Every sight comes with a good selection of metal and coated paper sight tapes. Odds are, one will work for your setup. If you can get a metal tape to work, you don’t ever have to worry about it getting wet or tearing. With the dual indicators, you can set the top arrow to mark your top pin and the bottom to match your bottom pin. That way, you can use your top pin as a single pin sight from 0-60 yards, and your bottom pin for aiming at anything beyond 60 yards.
We’ve chosen the five-pin sight as the best, but Axcel offers the Landslyde in three-pin and single-pin configurations. You choose what you prefer. You can also choose between versions where the sight bar mounts directly to the riser, or which slides through a mounting block so you can easily adjust how close to or far from the riser the scope sits.
Best Rangefinding Sight: Garmin Xero A1i Pro
The Garmin Xero A1i Pro is a bow sight that also functions as a rangefinder. It can be set to that when you press a button attached to the front of the bow grip to range a target, the distance will appear in a display, and an illuminated dot will appear on a screen in the scope housing at the exact spot where it would need to be to aim dead-on at that target. Or it can be set with a series of fixed aiming references set at 10-yard intervals and pressing the rangefinding button simply displays the distance to the target.
The Pro is the newest version of the Xero A1i, and includes micro-adjust capabilities for elevation, windage, and the pitch and yaw of the scope. The pitch and yaw ensure the display screen in the scope is perfectly flat to the user’s eye. That’s key for accurate rangefinding.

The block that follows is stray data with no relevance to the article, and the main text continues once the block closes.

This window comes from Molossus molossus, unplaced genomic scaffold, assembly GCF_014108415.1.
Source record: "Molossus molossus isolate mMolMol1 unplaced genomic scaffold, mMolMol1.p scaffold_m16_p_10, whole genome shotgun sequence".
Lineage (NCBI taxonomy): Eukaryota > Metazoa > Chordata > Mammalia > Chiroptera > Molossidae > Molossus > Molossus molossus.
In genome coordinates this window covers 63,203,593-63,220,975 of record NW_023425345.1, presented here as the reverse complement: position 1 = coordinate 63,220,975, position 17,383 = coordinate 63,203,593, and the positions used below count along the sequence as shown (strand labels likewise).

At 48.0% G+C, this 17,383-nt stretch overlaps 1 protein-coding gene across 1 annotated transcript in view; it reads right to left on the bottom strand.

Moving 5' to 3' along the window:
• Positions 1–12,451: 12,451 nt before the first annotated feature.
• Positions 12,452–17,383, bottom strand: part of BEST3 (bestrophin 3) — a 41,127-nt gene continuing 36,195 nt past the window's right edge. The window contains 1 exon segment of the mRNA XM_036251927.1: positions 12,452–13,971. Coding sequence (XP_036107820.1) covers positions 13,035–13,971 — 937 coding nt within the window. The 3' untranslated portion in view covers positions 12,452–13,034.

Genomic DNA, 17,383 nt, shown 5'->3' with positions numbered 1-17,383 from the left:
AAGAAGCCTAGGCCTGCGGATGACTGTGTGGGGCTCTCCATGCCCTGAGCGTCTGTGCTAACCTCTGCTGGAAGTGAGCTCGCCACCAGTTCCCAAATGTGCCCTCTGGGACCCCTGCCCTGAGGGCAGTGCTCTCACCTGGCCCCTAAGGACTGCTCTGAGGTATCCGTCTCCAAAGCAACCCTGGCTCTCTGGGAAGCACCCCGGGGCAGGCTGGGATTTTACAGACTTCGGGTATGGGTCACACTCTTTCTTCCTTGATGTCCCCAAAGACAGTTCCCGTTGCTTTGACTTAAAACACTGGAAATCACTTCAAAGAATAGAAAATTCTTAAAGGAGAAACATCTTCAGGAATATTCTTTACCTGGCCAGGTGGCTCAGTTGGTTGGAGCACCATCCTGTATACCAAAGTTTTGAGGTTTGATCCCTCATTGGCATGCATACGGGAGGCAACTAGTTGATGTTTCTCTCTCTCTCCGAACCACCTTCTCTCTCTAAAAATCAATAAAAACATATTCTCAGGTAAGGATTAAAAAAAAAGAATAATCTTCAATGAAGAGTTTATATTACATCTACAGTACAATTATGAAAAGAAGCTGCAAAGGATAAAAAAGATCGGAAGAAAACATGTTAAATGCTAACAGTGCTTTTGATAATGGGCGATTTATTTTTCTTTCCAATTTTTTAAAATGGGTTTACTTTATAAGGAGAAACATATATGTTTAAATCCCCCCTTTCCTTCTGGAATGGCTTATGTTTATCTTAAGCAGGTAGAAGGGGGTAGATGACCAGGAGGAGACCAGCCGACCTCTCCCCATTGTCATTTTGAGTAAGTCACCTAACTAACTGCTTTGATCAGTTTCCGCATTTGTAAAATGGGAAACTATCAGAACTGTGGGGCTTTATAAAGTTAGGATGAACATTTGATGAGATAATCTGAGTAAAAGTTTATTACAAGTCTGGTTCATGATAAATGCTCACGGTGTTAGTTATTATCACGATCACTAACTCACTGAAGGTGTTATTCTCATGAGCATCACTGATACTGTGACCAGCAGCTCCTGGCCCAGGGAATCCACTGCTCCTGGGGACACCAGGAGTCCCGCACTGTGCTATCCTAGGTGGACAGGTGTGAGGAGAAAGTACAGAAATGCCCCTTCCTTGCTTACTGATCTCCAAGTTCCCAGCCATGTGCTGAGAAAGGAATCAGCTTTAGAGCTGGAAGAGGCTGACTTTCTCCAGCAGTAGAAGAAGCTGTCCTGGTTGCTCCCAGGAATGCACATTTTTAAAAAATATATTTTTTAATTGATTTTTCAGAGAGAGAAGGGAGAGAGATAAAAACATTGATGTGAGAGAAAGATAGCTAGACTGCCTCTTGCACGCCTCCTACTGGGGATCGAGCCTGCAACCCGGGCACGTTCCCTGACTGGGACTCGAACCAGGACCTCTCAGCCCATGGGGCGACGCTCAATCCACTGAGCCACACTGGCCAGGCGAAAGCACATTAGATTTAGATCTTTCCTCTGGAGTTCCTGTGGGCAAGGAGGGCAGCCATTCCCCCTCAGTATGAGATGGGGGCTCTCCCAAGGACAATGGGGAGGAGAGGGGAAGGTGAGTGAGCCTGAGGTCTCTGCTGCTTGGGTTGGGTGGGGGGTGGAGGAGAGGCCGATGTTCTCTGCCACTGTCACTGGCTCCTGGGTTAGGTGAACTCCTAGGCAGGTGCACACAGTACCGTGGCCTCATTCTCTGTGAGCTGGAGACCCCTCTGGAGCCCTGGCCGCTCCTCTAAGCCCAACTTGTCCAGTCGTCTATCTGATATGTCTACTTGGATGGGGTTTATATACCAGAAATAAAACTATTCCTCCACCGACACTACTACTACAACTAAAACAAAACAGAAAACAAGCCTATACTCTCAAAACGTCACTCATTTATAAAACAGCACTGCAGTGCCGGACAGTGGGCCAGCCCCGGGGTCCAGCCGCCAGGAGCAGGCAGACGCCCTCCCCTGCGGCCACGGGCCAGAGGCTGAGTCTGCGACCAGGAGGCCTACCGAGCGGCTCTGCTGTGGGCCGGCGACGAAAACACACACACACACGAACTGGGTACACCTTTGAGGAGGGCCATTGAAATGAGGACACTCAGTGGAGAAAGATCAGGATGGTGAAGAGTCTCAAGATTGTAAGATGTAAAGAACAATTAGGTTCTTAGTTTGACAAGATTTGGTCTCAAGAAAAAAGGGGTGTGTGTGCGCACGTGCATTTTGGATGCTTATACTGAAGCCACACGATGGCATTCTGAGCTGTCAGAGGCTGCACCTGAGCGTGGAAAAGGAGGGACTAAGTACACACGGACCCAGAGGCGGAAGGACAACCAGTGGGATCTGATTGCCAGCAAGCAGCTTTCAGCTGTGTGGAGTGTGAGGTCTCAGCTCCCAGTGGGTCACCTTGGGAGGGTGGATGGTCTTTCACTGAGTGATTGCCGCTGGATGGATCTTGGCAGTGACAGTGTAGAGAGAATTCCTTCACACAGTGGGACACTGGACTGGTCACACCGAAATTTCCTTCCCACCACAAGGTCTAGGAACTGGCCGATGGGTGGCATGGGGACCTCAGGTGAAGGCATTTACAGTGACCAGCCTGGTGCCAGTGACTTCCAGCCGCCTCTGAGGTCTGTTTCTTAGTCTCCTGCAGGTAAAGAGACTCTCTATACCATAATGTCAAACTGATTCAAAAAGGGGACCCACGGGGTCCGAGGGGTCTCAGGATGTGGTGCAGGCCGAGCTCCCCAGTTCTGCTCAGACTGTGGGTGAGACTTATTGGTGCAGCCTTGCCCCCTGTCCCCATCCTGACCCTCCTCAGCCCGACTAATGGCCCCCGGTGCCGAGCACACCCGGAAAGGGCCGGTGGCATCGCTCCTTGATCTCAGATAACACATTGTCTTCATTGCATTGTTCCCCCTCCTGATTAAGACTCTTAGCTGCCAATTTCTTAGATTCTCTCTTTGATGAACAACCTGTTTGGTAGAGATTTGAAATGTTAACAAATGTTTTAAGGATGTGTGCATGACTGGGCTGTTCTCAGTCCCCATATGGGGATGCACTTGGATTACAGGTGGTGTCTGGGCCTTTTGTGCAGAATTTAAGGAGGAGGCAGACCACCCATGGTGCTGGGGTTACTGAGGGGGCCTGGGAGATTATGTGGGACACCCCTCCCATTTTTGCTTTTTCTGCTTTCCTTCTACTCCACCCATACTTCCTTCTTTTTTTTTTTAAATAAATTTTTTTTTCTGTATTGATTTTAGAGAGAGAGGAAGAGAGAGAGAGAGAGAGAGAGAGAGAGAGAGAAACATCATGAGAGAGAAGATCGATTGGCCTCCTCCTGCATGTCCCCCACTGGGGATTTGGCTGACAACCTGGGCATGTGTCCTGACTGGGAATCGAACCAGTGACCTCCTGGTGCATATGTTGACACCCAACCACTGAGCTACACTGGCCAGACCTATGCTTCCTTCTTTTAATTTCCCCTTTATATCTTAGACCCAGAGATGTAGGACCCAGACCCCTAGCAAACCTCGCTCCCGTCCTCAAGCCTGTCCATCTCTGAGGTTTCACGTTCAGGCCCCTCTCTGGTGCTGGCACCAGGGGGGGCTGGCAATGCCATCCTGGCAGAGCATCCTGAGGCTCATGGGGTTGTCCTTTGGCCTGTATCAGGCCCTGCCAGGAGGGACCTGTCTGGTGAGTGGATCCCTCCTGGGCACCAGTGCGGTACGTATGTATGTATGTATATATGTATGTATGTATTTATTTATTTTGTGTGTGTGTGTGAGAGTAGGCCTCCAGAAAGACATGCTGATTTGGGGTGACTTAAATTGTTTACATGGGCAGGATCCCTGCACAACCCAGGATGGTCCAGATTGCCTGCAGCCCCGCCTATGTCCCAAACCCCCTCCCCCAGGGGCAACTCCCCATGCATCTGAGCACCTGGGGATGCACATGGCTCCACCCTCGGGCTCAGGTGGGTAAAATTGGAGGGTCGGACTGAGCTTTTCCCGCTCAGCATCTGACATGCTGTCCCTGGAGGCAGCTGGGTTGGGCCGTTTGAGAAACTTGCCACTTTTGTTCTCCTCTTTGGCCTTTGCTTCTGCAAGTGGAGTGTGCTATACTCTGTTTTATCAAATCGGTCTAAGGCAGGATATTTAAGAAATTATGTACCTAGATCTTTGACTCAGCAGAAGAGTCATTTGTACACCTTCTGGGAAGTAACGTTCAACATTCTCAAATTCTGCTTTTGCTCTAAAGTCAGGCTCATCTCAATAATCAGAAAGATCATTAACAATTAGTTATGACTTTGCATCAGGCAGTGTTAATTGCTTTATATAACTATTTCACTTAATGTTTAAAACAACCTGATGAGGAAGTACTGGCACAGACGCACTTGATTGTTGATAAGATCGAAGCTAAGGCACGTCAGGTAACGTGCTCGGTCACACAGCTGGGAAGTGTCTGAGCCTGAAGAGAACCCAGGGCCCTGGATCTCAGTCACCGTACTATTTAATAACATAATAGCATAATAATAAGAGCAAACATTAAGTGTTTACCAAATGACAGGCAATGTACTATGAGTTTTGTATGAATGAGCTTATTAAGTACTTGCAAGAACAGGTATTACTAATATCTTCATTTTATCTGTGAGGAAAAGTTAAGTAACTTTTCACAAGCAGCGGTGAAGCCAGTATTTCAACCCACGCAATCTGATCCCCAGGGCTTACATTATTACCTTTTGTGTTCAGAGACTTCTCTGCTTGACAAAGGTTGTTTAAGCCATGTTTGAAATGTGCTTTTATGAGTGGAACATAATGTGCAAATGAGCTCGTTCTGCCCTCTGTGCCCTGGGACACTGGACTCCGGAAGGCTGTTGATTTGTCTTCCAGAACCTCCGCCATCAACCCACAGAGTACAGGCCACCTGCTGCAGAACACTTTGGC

Setup for the Xero A1i Pro does take several steps, but you’re guided through those steps by on-screen directions. Follow those directions, and setup is not difficult.
The customization this sight affords is unparalleled. Besides choosing between single-pin or multi-pin aiming, you can choose the pin colors, set up an on-screen digital level if you want, and set the sight to account for normal or extended-range shooting, among other options. You can even set the sight to adjust for different arrow profiles.
You can read the full Garmin Xero A1i Pro review here.
Best Single Pin: Black Gold Pro Dual Trac
The Black Gold Pro Dual Trac Dovetail Sight is a solid, but lightweight sight at just 9.4 ounces, making it a solid choice for bowhunters looking to minimize bow weight, but who still want a sight with all the bells and whistles. At its core, this is an adjustable, single-pin sight. You set up a sight tape, range your target and move your sight pin to the desired distance.